"My responsibility, as an artist, first and foremost is to my own vision," Bochco said. "I trust my taste, I trust my sense of context. I think I know who my audience is and my primary responsibility is to be proactive artistically, and when you do that well, you are responsible."
Bochco, a 1966 graduate of Carnegie Mellon University, said people may disagree with his taste, just as he may disagree with theirs. He finds wrestling offensive and can understand people taking offense to the 6 p.m. news or professional sports, which he said is the most violent programming on TV.
"Over 20 years I've gotten enough mail to know that I cannot find a common sensibility," Bochco said. "You're always stepping on somebody else's toes. Once you accept that as a natural consequence, then your sense of responsibility goes inward, and I always look to my own meter."
TV producer David E. Kelley has been known to push the envelope, too. Last season on "The Practice," he wrote a scene for Judge Kittleson (Holland Taylor) in which she used a vulgar colloquialism for oral sex.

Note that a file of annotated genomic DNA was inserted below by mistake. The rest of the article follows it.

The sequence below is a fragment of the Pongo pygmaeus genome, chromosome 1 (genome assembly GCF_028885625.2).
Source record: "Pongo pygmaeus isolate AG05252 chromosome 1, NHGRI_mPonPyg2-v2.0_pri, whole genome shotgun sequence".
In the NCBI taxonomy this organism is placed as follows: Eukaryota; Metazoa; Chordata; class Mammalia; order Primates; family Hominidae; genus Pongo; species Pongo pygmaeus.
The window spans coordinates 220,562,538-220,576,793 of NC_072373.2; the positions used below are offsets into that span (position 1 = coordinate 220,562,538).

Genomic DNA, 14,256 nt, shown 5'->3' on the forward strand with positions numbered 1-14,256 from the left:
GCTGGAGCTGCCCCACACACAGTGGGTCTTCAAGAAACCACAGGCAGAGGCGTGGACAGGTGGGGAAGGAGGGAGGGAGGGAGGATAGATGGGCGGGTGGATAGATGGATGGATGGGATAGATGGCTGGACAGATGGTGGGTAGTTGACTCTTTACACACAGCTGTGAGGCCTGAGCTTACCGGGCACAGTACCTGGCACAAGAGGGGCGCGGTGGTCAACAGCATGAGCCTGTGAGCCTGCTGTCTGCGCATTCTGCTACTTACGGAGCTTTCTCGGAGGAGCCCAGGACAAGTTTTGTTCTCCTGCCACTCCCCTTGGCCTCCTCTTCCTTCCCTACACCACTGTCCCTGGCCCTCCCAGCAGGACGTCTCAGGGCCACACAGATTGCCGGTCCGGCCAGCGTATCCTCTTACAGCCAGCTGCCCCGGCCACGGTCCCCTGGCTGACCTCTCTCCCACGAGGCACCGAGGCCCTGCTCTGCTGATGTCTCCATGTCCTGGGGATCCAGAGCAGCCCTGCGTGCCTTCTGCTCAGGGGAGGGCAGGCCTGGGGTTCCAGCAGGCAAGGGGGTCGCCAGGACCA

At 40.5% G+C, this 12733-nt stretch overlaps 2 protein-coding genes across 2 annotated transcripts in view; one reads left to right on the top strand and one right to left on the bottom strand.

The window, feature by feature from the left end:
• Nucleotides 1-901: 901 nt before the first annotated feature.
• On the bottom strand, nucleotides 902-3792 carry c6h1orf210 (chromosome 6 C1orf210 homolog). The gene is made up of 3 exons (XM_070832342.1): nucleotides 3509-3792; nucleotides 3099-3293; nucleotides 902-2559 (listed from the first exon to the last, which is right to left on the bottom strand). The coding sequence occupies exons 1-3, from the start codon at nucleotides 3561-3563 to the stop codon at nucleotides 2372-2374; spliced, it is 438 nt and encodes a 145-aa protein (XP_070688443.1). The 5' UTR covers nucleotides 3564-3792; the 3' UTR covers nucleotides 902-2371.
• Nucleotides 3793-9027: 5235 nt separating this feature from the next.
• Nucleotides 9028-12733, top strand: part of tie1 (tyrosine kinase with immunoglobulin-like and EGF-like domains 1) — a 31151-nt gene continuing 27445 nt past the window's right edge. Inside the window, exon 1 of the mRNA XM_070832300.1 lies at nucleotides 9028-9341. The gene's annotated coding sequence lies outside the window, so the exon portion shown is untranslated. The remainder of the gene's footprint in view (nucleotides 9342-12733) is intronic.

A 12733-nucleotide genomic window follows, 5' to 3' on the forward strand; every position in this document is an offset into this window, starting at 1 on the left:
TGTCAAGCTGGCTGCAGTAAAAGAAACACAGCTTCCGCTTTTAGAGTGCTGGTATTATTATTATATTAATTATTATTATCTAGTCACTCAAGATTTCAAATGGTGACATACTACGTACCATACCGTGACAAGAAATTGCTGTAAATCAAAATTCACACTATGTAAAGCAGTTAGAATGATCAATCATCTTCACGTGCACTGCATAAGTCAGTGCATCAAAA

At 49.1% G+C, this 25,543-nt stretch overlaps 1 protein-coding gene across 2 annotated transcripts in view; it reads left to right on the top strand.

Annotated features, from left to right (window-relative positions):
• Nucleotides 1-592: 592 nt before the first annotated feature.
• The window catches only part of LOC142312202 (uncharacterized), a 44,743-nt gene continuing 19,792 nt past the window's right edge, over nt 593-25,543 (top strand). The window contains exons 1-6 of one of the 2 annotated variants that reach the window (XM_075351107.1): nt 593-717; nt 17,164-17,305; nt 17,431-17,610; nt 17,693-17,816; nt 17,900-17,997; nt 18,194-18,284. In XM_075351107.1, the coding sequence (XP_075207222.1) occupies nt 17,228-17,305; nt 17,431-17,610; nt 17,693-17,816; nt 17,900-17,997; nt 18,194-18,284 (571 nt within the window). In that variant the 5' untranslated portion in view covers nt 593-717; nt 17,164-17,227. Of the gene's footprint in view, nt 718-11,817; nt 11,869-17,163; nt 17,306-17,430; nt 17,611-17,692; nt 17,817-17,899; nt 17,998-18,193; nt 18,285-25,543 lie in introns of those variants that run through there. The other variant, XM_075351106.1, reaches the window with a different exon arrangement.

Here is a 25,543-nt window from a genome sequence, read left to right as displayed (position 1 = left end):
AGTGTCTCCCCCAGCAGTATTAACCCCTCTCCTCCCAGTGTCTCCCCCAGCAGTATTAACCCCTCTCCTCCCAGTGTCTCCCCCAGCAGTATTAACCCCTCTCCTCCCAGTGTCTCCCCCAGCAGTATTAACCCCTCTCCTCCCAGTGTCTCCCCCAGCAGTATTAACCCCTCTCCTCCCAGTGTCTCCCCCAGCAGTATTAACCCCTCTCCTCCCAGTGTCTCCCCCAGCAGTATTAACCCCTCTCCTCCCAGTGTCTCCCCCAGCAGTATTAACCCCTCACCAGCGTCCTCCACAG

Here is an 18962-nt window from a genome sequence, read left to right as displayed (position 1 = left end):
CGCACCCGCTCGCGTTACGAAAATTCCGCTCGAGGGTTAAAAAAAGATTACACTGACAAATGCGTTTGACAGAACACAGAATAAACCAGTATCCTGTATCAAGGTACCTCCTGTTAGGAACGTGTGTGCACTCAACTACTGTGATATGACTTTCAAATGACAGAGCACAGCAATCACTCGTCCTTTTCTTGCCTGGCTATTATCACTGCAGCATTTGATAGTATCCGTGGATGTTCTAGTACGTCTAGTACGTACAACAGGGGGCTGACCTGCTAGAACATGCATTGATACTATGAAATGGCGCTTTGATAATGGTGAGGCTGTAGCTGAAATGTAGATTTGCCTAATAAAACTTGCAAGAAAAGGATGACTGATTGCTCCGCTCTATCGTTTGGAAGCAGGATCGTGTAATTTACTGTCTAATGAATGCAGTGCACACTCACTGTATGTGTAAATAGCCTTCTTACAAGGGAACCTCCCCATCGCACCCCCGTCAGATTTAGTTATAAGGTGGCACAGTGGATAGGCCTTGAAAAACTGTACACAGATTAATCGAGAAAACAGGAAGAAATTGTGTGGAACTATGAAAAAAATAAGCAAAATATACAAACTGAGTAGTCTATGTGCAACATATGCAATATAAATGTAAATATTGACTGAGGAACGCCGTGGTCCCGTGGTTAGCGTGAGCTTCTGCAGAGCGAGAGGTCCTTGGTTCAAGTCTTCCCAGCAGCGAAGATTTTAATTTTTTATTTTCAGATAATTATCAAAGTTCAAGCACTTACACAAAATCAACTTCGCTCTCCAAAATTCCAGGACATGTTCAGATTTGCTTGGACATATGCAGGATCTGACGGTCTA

"It was very true to her character," Kelley said. "She is a person who would not mince words; she would just say it whether we like it or not. It's usually an afterthought to search for a euphemism."
Kelley said his writing was influenced by the Clinton-Lewinsky scandal, in which the act in question was written about euphemistically or clinically in newspapers.
"[We had] a president who was a little evasive in his own testimony, and Judge Kittleson didn't go for that," Kelley said. "She subscribed to the notion that when under oath you might also tell the truth, so she just said it like it was."
Ultimately, ABC chose to air an alternate version of the scene that didn't contain the expression.
"I was disappointed, but I understood," Kelley said. "They were bleeping it at 11:30 on ['Politically Incorrect']. If they couldn't use it at that time, I couldn't make much of an argument for using it earlier."
While Kelley defends the use of language that's true to the characters in his programs, he's more concerned than some producers about its effect.
"You can't say, 'I'm an artist and I'll do whatever I damn well please.' You have to be cognizant of the fact what you're doing is going out to 10 million people and keep that in the back of your mind."
Kelley said writers should not censor themselves and write as if 6-year-olds are in front of the TV every moment of the day, but they should be wary of using gratuitous sex, language or violence just for the sake of improving a show's ratings.
"I'm always wary of condoning any kind of censorship, but I'm just as wary of stapling censorship to the flag and wagging it over your head as an automatic license to do whatever you want," Kelley said. "It's a nice little idea to say parents should supervise what their kids watch. The reality is, they don't."